At a glance.
- A look at the ransomware threat landscape.
- BlackMatter affiliate connected to BlackCat.
- EXOTIC LILY provides initial access for ransomware actors.
A look at the ransomware threat landscape.
Red Canary has published a report on the threat landscape in 2021. The researchers found that ransomware "dominated the threat landscape" last year, with double-extortion becoming the norm. The report explains that while some ransomware gangs appeared to retire last year, many of their members appeared to resurface under different branding:
"Challenges in understanding the ransomware landscape are not limited to tracking affiliates and payloads. Defenders must also contend with new groups emerging and others seemingly disappearing (often to be reincarnated in a different form as another group). Some of the ransomware families we bid farewell to in 2021 were Egregor, Sodinokibi/REvil, BlackMatter, and Doppelpaymer. While some seemed to fade away due to law enforcement actions, others disappeared for reasons that researchers haven’t pinned down.
"Where one ransomware family disappeared, however, another was ready to step into its place. 2021 saw the dawn of many new ransomware families, including BlackByte, Grief, Hive, Yanluowang, Vice Society, and CryptoLocker/ Phoenix Locker. Many new ransomware families displayed close similarities to old families that 'disappeared,' leading analysts to assess that known adversaries simply resurfaced using a new name. For example, Grief ransomware displayed many similarities to Doppelpaymer, including its deployment following Dridex malware."
BlackMatter affiliate connected to BlackCat.
Researchers at Cisco Talos describe the operations of the ransomware-as-a-service (RaaS) operation "BlackCat," which appears to be made up of affiliates of other RaaS groups, including BlackMatter:
"While researching a BlackCat ransomware attack from December 2021, we observed a domain (and respective IP addresses) used to maintain persistent access to the network. This domain had also been used in a BlackMatter attack in September 2021. Further analysis revealed more commonalities, such as tools, file names and techniques that were common to both ransomware variants.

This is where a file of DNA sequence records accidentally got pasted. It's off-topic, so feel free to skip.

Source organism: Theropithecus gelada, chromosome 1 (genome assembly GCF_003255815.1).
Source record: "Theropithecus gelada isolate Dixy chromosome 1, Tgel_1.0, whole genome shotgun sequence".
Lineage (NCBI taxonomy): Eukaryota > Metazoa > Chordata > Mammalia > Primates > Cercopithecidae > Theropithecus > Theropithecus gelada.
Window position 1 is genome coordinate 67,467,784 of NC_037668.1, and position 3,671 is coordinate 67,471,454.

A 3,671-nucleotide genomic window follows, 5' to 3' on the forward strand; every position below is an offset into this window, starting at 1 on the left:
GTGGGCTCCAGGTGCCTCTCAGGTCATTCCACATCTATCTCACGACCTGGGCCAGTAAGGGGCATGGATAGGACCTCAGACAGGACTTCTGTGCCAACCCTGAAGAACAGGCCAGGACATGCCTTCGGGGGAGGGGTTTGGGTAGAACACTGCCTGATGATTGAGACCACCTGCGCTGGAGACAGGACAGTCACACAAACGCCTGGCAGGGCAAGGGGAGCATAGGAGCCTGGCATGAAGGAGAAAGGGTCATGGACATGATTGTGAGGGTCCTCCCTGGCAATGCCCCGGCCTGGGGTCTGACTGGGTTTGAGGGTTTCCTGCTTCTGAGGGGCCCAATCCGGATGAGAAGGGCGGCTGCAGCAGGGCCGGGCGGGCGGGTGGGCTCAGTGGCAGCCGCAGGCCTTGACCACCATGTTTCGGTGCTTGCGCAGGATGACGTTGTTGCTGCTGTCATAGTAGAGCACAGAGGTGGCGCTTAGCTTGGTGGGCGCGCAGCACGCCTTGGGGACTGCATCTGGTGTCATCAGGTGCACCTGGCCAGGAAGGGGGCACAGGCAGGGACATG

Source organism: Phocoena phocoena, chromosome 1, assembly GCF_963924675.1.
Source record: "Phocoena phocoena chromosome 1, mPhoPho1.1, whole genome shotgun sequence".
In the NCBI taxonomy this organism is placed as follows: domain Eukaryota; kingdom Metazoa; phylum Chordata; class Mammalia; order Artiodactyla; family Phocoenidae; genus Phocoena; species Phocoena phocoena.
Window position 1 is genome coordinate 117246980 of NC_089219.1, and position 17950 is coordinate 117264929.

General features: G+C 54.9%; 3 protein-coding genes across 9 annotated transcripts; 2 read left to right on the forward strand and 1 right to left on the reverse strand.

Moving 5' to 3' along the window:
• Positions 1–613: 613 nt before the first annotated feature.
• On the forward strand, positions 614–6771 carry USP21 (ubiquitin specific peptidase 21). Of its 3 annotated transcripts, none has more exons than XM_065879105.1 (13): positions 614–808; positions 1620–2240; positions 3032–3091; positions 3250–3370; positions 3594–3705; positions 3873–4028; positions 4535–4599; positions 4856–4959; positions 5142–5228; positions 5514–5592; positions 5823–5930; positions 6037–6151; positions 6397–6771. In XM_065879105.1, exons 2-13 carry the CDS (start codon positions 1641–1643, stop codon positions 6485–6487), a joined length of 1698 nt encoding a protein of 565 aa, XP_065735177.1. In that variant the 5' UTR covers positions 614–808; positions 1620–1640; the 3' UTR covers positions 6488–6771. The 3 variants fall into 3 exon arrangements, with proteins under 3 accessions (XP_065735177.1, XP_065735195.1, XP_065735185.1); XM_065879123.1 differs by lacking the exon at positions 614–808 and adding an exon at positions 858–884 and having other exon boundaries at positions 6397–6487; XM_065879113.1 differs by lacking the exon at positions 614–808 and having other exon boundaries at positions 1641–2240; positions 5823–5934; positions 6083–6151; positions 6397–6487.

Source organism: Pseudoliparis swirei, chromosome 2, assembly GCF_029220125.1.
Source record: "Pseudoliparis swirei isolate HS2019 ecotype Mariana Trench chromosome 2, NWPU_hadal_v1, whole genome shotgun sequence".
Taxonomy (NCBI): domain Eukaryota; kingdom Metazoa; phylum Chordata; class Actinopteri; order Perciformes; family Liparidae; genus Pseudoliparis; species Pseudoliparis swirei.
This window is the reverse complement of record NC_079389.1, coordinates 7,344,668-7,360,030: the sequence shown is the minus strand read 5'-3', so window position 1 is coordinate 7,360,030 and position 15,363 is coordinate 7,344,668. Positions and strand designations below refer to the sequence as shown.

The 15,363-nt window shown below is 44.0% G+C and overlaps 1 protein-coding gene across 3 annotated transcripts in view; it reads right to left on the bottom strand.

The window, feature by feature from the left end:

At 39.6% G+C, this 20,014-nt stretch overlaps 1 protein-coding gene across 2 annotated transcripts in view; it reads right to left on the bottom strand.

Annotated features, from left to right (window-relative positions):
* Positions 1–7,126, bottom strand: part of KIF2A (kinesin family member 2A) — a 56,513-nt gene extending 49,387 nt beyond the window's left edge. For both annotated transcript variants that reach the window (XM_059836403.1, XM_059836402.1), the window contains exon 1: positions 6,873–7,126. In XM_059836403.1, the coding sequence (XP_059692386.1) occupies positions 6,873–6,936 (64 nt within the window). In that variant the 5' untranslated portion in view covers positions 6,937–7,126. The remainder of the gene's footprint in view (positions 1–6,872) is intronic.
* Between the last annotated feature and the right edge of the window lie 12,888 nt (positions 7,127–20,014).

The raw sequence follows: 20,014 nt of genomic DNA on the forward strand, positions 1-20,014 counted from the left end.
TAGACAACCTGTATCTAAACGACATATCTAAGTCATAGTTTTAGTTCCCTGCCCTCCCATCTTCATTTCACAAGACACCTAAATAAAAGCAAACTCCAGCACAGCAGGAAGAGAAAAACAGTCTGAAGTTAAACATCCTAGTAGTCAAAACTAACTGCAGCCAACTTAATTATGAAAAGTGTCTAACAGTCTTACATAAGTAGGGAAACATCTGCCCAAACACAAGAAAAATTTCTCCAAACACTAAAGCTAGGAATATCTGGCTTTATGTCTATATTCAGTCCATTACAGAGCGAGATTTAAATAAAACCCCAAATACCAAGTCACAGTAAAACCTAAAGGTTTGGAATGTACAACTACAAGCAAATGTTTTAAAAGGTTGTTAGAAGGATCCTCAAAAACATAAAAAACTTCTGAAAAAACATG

"Affiliates are responsible for compromising systems and deploying ransomware, so it is likely that attacks carried out by the same ransomware family may differ in techniques and procedures. On the other hand, RaaS operators are known to make training materials and general techniques and tools available to their affiliates, like the leaked Conti ransomware playbook covered by Talos in a previous blog. This may suggest there are some similarities across affiliates.
"One difference we would expect to see across RaaS affiliates is the command and control (C2) infrastructure used for certain attacks. However, the overlapping C2 address found used in the BlackMatter and BlackCat attacks lead us to assess with moderate confidence that the same affiliate was responsible for both attacks. This connection suggests that a BlackMatter affiliate was likely an early adopter — possibly in the first month of operation — of BlackCat. This is further evidence to support the rumors that there are strong ties between BlackMatter and BlackCat."
EXOTIC LILY provides initial access for ransomware actors.
Google's Threat Analysis Group (TAG) is tracking a financially motivated actor that works with the Russia-based cybercriminal group FIN12 (also known as Wizard Spider), and serves as an initial access broker (IAB) for ransomware groups such as Conti. TAG tracks this IAB group as "EXOTIC LILY," noting that the actor relies on targeted social engineering attacks to gain access to organizations:
"EXOTIC LILY is a resourceful, financially motivated group whose activities appear to be closely linked with data exfiltration and deployment of human-operated ransomware such as Conti and Diavol. At the peak of EXOTIC LILY’s activity, we estimate they were sending more than 5,000 emails a day, to as many as 650 targeted organizations globally. Up until November 2021, the group seemed to be targeting specific industries such as IT, cybersecurity and healthcare, but as of late we have seen them attacking a wide variety of organizations and industries, with less specific focus.
"We have observed this threat actor deploying tactics, techniques and procedures (TTPs) that are traditionally associated with more targeted attacks, like spoofing companies and employees as a means of gaining trust of a targeted organization through email campaigns that are believed to be sent by real human operators using little-to-no automation. Additionally and rather uniquely, they leverage legitimate file-sharing services like WeTransfer, TransferNow and OneDrive to deliver the payload, further evading detection mechanisms. This level of human-interaction is rather unusual for cyber crime groups focused on mass scale operations."